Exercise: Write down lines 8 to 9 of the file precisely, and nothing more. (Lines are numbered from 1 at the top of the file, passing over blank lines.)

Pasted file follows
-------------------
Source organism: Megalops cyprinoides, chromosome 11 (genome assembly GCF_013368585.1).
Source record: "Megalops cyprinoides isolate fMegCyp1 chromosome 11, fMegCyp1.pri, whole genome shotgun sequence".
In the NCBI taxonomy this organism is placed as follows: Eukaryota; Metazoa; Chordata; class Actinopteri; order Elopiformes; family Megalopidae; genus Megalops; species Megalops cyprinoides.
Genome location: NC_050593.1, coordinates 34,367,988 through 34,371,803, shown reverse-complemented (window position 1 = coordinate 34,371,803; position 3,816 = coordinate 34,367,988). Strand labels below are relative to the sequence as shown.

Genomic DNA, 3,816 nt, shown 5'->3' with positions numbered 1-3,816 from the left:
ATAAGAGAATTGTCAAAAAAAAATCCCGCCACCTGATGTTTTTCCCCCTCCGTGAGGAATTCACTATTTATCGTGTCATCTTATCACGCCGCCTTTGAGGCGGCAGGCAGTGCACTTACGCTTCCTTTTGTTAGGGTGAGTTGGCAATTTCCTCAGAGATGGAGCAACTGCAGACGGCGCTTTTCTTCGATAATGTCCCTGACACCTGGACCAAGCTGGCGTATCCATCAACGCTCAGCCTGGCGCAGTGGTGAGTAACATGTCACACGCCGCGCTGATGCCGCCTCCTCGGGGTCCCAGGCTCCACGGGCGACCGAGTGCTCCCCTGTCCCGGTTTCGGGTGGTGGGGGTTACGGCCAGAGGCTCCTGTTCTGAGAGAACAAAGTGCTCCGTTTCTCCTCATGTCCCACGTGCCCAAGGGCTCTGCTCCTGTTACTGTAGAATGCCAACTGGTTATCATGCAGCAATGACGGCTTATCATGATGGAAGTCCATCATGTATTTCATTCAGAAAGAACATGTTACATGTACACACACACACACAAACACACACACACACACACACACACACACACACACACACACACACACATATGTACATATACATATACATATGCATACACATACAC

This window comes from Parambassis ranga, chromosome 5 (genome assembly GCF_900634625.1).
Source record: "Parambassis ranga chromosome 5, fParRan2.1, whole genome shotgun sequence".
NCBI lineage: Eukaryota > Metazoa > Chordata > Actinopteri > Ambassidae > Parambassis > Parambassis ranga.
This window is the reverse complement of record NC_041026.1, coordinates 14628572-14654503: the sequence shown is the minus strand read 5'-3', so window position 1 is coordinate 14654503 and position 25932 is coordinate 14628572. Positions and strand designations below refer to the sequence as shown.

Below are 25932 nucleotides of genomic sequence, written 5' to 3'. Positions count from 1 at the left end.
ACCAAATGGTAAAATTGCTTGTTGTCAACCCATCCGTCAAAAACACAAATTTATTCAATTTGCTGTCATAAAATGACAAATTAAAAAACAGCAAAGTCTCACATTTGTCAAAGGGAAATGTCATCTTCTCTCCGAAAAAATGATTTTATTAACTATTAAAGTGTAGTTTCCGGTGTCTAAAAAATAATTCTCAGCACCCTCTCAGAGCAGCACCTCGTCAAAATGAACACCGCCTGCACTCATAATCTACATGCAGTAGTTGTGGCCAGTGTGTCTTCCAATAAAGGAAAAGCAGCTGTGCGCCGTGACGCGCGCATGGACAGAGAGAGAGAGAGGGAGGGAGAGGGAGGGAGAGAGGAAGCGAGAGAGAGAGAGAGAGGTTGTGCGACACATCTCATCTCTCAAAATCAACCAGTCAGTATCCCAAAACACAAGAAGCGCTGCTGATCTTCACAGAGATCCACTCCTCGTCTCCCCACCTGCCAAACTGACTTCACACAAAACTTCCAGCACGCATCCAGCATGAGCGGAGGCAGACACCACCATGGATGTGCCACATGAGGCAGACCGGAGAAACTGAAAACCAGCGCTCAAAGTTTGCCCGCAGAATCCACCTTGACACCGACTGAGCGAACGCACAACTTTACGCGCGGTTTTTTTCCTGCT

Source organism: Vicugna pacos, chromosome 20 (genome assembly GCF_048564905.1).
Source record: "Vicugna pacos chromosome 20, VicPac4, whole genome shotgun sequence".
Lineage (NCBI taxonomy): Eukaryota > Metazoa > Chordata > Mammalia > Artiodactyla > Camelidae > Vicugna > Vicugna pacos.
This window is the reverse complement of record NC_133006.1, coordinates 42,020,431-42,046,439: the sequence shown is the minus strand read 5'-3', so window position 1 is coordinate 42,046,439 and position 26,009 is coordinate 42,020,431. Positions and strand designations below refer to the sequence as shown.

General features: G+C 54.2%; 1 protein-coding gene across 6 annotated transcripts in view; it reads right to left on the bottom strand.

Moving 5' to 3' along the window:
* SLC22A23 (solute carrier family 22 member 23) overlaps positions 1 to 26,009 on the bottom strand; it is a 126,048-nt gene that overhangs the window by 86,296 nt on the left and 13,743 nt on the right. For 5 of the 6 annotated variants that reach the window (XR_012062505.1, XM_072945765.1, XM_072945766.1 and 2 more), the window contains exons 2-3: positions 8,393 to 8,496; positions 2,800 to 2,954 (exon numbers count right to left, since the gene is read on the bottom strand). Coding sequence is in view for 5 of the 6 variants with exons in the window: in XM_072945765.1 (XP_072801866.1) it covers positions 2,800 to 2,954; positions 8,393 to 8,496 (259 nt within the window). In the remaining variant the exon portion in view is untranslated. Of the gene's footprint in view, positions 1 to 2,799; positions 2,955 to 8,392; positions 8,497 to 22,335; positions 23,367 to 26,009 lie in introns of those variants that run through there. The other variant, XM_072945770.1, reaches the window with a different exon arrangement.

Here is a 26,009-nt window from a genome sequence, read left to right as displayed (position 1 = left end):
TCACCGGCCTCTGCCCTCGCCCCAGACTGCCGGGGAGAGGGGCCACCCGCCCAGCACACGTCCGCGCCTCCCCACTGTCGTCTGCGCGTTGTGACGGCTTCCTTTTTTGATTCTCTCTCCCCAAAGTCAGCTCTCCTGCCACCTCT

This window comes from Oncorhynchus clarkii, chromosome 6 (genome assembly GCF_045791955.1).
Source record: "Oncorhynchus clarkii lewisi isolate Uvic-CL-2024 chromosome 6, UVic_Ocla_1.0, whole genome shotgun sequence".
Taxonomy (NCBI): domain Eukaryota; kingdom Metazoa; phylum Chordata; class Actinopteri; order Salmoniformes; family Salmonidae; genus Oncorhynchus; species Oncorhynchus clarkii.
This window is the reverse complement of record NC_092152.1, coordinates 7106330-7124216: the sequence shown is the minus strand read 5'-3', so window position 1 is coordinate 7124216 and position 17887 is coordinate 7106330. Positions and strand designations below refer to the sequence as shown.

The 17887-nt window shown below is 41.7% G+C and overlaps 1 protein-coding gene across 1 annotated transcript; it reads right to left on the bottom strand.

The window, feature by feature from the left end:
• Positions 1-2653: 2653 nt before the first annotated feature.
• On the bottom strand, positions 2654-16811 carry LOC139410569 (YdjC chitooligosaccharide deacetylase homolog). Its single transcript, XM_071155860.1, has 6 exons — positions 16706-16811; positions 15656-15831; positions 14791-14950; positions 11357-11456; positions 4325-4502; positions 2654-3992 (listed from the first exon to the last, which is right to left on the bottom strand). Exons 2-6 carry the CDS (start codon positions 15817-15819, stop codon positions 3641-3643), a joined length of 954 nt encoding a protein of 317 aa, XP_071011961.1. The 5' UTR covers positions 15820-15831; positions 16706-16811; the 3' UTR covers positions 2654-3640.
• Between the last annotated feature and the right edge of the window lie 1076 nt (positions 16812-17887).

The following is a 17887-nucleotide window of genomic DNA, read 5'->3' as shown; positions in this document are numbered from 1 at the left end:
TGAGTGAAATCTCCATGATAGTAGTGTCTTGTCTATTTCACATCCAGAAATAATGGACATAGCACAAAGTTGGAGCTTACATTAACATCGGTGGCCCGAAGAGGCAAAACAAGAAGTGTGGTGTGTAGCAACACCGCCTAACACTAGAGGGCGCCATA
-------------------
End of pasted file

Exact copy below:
Source record: "Parambassis ranga chromosome 5, fParRan2.1, whole genome shotgun sequence".
NCBI lineage: Eukaryota > Metazoa > Chordata > Actinopteri > Ambassidae > Parambassis > Parambassis ranga.